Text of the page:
At the end of Week 2, Morgan called 50 presidents of trust companies to his private library on East 36th Street, locked the doors, and did not let them out until they had signed on to a final $25 million loan. The scholar of Renaissance art Bernard Berenson told his patron Isabella Stewart Gardner that “Morgan should be represented as buttressing up the tottering fabric of finance the way Giotto painted St. Francis holding up the falling church with his shoulder.”
Though Morgan had a large sense of public duty, he had not shouldered the falling church out of pure altruism. His self-interest operated on a national scale. His clients — many of them Europeans who had invested for decades in the emerging American economy through the House of Morgan — had billions of dollars committed in the United States. In watching over their long-term interests, trying to control the excesses of the business cycle and maintain the value of the dollar, Morgan had come to serve as guardian of American credit in international markets.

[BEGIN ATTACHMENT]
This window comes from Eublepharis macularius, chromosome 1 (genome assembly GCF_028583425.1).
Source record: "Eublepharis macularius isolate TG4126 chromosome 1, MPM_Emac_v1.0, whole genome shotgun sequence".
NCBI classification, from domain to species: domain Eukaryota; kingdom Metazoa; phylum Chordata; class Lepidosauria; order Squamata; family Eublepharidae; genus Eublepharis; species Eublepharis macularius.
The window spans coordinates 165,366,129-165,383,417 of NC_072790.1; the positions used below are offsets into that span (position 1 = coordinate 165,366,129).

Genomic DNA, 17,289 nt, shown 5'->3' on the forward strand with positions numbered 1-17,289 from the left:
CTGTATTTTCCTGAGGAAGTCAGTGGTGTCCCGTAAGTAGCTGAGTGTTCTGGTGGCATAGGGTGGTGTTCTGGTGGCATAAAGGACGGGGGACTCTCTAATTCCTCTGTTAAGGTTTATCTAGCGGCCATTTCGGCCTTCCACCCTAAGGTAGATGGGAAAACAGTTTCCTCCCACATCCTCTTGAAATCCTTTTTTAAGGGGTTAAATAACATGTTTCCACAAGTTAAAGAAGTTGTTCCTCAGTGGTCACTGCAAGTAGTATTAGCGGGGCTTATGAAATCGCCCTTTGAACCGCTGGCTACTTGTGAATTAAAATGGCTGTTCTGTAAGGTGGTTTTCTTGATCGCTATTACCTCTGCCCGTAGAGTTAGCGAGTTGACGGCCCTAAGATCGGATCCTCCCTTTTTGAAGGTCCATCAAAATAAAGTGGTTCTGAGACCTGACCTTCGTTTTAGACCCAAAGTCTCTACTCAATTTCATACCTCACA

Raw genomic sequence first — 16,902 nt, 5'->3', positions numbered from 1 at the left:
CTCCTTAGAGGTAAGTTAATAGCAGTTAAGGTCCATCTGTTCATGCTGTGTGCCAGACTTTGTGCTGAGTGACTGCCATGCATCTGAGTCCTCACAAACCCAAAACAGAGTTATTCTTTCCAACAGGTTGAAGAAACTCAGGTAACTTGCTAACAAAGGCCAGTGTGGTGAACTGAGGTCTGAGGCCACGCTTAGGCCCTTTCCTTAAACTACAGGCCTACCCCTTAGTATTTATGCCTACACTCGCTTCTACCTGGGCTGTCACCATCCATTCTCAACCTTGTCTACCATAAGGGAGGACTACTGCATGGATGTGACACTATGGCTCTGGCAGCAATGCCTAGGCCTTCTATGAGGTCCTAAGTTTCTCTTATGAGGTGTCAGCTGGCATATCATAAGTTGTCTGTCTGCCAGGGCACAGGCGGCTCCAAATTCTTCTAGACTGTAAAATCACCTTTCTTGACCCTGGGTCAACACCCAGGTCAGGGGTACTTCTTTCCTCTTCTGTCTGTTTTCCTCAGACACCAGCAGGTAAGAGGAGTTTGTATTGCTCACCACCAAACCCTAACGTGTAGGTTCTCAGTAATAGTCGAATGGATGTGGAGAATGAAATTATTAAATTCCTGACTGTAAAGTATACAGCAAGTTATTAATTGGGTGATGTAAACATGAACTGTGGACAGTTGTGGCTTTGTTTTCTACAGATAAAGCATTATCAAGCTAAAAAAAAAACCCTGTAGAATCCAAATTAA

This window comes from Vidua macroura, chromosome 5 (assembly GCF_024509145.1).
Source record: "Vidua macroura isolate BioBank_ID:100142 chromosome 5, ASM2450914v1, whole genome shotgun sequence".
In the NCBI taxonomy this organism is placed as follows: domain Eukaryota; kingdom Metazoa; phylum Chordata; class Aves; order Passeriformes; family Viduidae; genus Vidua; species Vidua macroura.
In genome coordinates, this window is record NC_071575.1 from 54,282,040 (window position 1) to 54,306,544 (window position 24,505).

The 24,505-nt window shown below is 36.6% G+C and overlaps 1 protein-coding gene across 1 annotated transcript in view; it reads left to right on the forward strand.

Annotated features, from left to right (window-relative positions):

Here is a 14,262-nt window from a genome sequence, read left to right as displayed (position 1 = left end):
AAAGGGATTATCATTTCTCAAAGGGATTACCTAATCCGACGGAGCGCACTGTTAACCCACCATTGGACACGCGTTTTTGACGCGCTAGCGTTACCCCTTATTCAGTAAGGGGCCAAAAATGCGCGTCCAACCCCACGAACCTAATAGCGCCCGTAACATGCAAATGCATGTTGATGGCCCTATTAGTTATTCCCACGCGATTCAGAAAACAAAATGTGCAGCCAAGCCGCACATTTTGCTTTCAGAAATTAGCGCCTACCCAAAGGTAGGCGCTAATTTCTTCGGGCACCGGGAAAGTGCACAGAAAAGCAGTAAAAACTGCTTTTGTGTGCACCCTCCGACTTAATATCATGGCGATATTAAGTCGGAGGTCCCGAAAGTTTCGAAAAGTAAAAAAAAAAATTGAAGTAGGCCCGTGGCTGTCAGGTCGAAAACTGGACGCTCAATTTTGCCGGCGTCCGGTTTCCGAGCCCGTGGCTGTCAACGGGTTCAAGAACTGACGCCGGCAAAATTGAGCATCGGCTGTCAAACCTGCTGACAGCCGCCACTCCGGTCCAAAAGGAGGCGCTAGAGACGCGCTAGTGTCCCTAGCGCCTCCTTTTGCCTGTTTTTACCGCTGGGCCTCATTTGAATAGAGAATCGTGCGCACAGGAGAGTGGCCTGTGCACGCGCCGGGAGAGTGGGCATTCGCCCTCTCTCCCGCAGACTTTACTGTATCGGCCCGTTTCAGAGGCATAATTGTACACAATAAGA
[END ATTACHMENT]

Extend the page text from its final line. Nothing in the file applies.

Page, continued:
His power in 1907 derived not from the size of his own fortune but from the trust placed in him by investors, other bankers and international statesman. After Morgan died in 1913, the newspapers reported his net worth as about $80 million — roughly $1.7 billion in today’s dollars. John D. Rockefeller, already worth a billion in 1913 dollars, is said to have read the figure, shaken his head, and remarked, “And to think he wasn’t even a rich man.”
Trust in Morgan was by no means universal. In 1907, some of his critics charged that he had started the panic in order to scoop up assets at fire-sale prices and line his own pockets. In fact, the Morgan banks lost $21 million that year.
The difficulty today of assigning dollar values to “toxic” assets makes Morgan’s job look easy. Yet though the amount of money required for the 1907 bailouts is pocket change compared to the current trillions, at the time, the troubles and the numbers seemed enormous.